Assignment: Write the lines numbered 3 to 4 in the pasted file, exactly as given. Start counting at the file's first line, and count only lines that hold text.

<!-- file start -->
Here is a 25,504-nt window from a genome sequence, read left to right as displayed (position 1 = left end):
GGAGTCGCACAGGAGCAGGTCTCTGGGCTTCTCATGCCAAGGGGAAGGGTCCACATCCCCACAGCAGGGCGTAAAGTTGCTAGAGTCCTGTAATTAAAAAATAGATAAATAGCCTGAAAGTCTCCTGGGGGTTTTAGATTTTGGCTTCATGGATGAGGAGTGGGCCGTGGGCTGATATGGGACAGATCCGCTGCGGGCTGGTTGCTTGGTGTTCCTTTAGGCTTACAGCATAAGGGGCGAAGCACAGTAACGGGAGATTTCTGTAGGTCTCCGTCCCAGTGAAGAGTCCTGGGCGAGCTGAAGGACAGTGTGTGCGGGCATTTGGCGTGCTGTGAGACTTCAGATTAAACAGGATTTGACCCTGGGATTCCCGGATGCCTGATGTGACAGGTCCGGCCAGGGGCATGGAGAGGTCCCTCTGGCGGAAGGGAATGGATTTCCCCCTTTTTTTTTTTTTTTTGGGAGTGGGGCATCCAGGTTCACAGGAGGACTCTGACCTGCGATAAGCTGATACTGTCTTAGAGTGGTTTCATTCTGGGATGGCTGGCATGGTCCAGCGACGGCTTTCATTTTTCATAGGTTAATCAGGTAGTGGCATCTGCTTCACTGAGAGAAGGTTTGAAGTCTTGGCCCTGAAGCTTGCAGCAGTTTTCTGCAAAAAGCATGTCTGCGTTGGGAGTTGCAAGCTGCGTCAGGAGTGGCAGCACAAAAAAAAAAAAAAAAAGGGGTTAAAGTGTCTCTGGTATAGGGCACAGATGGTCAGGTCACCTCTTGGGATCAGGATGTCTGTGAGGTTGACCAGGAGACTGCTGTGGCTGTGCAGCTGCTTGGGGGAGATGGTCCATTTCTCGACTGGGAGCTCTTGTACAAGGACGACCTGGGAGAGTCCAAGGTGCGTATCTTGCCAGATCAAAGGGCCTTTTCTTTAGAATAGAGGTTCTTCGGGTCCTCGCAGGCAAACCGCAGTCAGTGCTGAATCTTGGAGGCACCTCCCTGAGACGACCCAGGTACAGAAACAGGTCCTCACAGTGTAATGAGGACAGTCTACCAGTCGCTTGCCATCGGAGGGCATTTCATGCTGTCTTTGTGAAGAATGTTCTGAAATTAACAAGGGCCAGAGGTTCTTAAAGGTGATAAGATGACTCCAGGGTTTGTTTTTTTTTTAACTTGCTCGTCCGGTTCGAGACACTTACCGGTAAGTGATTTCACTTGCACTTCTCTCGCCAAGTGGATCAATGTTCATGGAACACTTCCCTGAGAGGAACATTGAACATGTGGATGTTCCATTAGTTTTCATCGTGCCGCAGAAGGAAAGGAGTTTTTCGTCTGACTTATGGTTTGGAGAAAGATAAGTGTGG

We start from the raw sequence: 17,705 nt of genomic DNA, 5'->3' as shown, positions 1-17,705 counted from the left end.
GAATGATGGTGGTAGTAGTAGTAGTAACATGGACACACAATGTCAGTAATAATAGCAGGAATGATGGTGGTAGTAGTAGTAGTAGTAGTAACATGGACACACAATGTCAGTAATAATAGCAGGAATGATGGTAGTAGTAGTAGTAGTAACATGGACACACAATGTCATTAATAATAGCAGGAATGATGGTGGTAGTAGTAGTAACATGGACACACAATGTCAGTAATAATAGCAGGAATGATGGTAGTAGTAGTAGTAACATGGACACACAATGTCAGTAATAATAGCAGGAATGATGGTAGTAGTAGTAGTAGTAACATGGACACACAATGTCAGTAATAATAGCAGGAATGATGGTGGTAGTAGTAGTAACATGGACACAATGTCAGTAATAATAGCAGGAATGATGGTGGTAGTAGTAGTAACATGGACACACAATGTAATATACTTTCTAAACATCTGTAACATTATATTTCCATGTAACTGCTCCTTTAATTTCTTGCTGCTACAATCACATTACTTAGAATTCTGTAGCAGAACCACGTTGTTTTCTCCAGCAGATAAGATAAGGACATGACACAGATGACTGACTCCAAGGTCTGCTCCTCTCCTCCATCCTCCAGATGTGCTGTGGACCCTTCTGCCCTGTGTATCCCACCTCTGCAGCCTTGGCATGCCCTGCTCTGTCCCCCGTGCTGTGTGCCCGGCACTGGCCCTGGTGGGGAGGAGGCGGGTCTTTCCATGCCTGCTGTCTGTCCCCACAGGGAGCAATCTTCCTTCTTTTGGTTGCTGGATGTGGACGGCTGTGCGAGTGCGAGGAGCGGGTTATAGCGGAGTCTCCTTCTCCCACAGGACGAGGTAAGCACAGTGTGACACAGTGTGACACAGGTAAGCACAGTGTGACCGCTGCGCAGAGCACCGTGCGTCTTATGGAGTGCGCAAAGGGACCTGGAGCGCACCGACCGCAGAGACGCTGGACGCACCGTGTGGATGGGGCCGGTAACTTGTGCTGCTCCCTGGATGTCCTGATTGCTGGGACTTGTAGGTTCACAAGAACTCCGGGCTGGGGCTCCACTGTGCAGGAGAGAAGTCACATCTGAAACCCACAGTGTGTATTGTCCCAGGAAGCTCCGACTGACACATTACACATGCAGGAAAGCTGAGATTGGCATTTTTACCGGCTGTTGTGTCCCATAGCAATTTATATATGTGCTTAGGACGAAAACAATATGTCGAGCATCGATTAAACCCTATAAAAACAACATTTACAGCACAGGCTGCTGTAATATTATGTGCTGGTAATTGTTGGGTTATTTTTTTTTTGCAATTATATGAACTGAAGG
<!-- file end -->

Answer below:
We start from the raw sequence: 17,705 nt of genomic DNA, 5'->3' as shown, positions 1-17,705 counted from the left end.
GAATGATGGTGGTAGTAGTAGTAGTAACATGGACACACAATGTCAGTAATAATAGCAGGAATGATGGTGGTAGTAGTAGTAGTAGTAGTAACATGGACACACAATGTCAGTAATAATAGCAGGAATGATGGTAGTAGTAGTAGTAGTAACATGGACACACAATGTCATTAATAATAGCAGGAATGATGGTGGTAGTAGTAGTAACATGGACACACAATGTCAGTAATAATAGCAGGAATGATGGTAGTAGTAGTAGTAACATGGACACACAATGTCAGTAATAATAGCAGGAATGATGGTAGTAGTAGTAGTAGTAACATGGACACACAATGTCAGTAATAATAGCAGGAATGATGGTGGTAGTAGTAGTAACATGGACACAATGTCAGTAATAATAGCAGGAATGATGGTGGTAGTAGTAGTAACATGGACACACAATGTAATATACTTTCTAAACATCTGTAACATTATATTTCCATGTAACTGCTCCTTTAATTTCTTGCTGCTACAATCACATTACTTAGAATTCTGTAGCAGAACCACGTTGTTTTCTCCAGCAGATAAGATAAGGACATGACACAGATGACTGACTCCAAGGTCTGCTCCTCTCCTCCATCCTCCAGATGTGCTGTGGACCCTTCTGCCCTGTGTATCCCACCTCTGCAGCCTTGGCATGCCCTGCTCTGTCCCCCGTGCTGTGTGCCCGGCACTGGCCCTGGTGGGGAGGAGGCGGGTCTTTCCATGCCTGCTGTCTGTCCCCACAGGGAGCAATCTTCCTTCTTTTGGTTGCTGGATGTGGACGGCTGTGCGAGTGCGAGGAGCGGGTTATAGCGGAGTCTCCTTCTCCCACAGGACGAGGTAAGCACAGTGTGACACAGTGTGACACAGGTAAGCACAGTGTGACCGCTGCGCAGAGCACCGTGCGTCTTATGGAGTGCGCAAAGGGACCTGGAGCGCACCGACCGCAGAGACGCTGGACGCACCGTGTGGATGGGGCCGGTAACTTGTGCTGCTCCCTGGATGTCCTGATTGCTGGGACTTGTAGGTTCACAAGAACTCCGGGCTGGGGCTCCACTGTGCAGGAGAGAAGTCACATCTGAAACCCACAGTGTGTATTGTCCCAGGAAGCTCCGACTGACACATTACACATGCAGGAAAGCTGAGATTGGCATTTTTACCGGCTGTTGTGTCCCATAGCAATTTATATATGTGCTTAGGACGAAAACAATATGTCGAGCATCGATTAAACCCTATAAAAACAACATTTACAGCACAGGCTGCTGTAATATTATGTGCTGGTAATTGTTGGGTTATTTTTTTTTTGCAATTATATGAACTGAAGG